investigate the light guiding structure within the waveguide, i.e., the
physical, chemical, and optical characteristics of-the core region where
most of the light travels. Therefore, it would also be desirable to study
the waveguide's endface (cross-section) to investigate and determine
changes in the refractive index of the optical waveguide to further
enhance research, development, and manufacturing of waveguides for future
SUMMARY OF THE INVENTION
The method of the present invention controls the polarization properties of
a photo-induced device in an optical waveguide by imparting the desired
birefringence to the written device. In accordance with the present
invention, the structure of optical waveguides can also be investigated in
an exact manner to determine and investigate the structure of light
guiding bodies also known as optical waveguides, such as optical fibers.
In accordance with the present invention the photo-induced devices, such
as gratings, are written to the light guiding body by exposing one side of
the fiber or waveguide to light. The unexposed side is then exposed to
light in an amount sufficient to impart the desired birefringence to the
written device. In this manner, gratings are formed in the waveguide.
Typically, a cladding surrounds the core and an index of refraction less
than that of the waveguide core. With the system of the present invention,
a photo-induced birefringence of less than 0.000005 has been obtained.
In accordance with the present invention, the structure of the optical
waveguide is investigated to determine i) the changes in refractive index
across the device, ii) the ovality of the fiber core, and iii) the core
In one aspect of the invention, the elongated light guiding body forming
the optical waveguide is cleaved to expose its cross-section. The cleaved
section is then treated to expose differences between the core and
cladding. The cross-section of the treated body is profiled with a
scanning probe microscope, such as an atomic force microscope, to
investigate the structure of the optical waveguide. In one aspect of the
invention, the treating step includes etching the cleaved end of the
waveguide in an acid or a base. Spatial mapping of the endface can be
quantified with the etched depth in relation to any refractive index
DESCRIPTION OF DRAWINGS
The foregoing advantages of the present invention will be appreciated more
fully from the following description, with reference to the accompanying
drawings in which:
FIG. 1 is a general schematic view showing a mechanism for writing the
photo-induced devices and for analyzing polarization.
FIG. 2 is a general schematic view of a fiber optic waveguide and phase
plate used for writing the device.
FIG. 3 is a general schematic view of a grating formed within the fiber
FIG. 4 is a schematic representation showing the effect created by
birefringence in an optical waveguide.
FIG. 5 is a graph depicting the slight offset in the signal wavelength
which can occur by birefringence within the waveguide.
FIGS. 6A and 6B are refractive index profiles of an ultraviolet irradiated
fiber after irradiation on one side.
FIG. 7A is an atomic force microscope image of the cleaved end of an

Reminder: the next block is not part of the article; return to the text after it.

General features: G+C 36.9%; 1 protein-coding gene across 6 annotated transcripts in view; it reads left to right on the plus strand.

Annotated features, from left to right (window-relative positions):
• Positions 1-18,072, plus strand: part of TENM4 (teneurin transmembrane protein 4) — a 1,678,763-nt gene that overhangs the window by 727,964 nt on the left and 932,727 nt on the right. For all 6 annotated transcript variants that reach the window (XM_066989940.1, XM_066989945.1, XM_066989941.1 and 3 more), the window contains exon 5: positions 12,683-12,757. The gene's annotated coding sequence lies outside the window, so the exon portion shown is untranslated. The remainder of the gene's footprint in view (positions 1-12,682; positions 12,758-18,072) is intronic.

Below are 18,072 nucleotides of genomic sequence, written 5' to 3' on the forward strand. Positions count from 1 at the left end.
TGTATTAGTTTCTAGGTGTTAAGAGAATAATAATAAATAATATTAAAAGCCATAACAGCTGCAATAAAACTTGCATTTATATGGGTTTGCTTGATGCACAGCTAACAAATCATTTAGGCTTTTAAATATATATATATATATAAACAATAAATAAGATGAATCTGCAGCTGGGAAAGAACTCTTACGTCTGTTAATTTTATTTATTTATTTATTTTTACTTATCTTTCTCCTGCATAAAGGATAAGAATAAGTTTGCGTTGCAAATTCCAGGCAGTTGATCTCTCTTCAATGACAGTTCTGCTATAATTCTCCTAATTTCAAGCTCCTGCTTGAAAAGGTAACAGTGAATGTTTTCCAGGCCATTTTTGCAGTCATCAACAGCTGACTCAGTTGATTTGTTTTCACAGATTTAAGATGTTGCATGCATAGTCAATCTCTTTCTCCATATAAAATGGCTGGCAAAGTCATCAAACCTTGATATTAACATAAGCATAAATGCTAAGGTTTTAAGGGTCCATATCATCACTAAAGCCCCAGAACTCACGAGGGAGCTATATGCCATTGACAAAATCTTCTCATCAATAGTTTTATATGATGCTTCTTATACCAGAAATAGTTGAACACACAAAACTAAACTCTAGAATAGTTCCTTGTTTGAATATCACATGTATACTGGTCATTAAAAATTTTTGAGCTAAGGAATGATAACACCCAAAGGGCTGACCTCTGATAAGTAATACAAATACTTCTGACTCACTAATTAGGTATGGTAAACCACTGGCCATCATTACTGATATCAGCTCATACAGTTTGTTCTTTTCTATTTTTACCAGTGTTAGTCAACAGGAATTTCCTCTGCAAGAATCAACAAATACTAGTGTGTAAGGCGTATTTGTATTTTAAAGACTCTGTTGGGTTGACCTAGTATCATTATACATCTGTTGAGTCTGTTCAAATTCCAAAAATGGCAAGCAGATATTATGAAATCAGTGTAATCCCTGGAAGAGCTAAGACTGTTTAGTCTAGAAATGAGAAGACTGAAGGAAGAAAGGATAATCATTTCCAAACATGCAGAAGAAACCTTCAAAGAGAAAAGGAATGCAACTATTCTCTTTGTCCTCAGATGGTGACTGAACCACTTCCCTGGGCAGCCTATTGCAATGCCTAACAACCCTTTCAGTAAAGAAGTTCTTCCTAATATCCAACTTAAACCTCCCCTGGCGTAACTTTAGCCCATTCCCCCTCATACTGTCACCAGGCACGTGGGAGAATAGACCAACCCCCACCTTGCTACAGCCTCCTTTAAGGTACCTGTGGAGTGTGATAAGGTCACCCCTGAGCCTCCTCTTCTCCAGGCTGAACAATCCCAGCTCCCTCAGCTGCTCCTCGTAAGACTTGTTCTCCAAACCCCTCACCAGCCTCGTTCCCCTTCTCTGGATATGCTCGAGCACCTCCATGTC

optical fiber when the fiber has been ultravioletly irradiated on one
FIG. 7B is the fiber of FIG. 7A which has been irradiated on both sides.
FIGS. 8A and 8B show a method for exposing first one side and then the
opposite side with ultraviolet radiation for controlling polarization
properties of the fiber.
FIG. 9 shows a method of exposing the fiber while it rotates so as to
control birefringence in the fiber.
FIG. 10 shows use of a slit similar to a collimator, which is placed
longitudinally along the fiber axis.
FIG. 11 is a schematic illustration of one system showing the position of
phase masks and reflectors for exposing the fiber to ultraviolet radiation
on both sides.
FIG. 12 shows a group of cylindrical/elliptical lenses which focus the
ultraviolet radiation onto all sides of the fiber for exposure.
FIG. 13 is a chart showing the reduction in birefringence when the fiber is
rotated 180.degree. and then exposed again.
FIG. 14 is a 3-D surface topography of a fiber endface shown in the
vertical height variation in the atomic force microscope image.
FIG. 15 is a 2-D depth image obtained directly from the digitized atomic
force microscope image.
FIG. 16 is a fiber that has been etched with buffered oxide etch diluted
with citric acid.
FIG. 17 shows a graph depicting the average etching depth as a function of
FIG. 18 is an atomic force microscope profile of a fiber showing severe
distortion not only geometrically but structurally.
FIG. 19 is another atomic force microscope of a fiber showing a small
degree of ovality.
FIG. 20 shows the correlation for a germanium-induced index change.
DETAILED DESCRIPTION OF THE INVENTION
The present invention offers the advantage of controlling the polarization
properties of a photo-induced device in an optical waveguide.
Additionally, in another aspect of the present invention, the structure of
a light guiding body, can be investigated now by cleaving the elongated
waveguide to expose its cross-section, and then treating the cleaved
section (such as by hydrofluoric acid etching) to expose differences
between the core and cladding, and then studying the cross section with a
scanning probe microscope such as an atomic force microscope. The
cross-section is then profiled with the atomic force microscope to
investigate the structure of the waveguide.
It is through the use of the method of the present invention that it was
determined that the refractive index of ultraviolet exposed fibers was
anisotropic and that the birefringence increased after an initial
ultraviolet exposure, but decreased after a 180.degree. azimuthal rotation
followed by ultraviolet exposure.
This discovery has now allowed the use of another aspect of the present
invention for controlling these polarization properties of photo-induced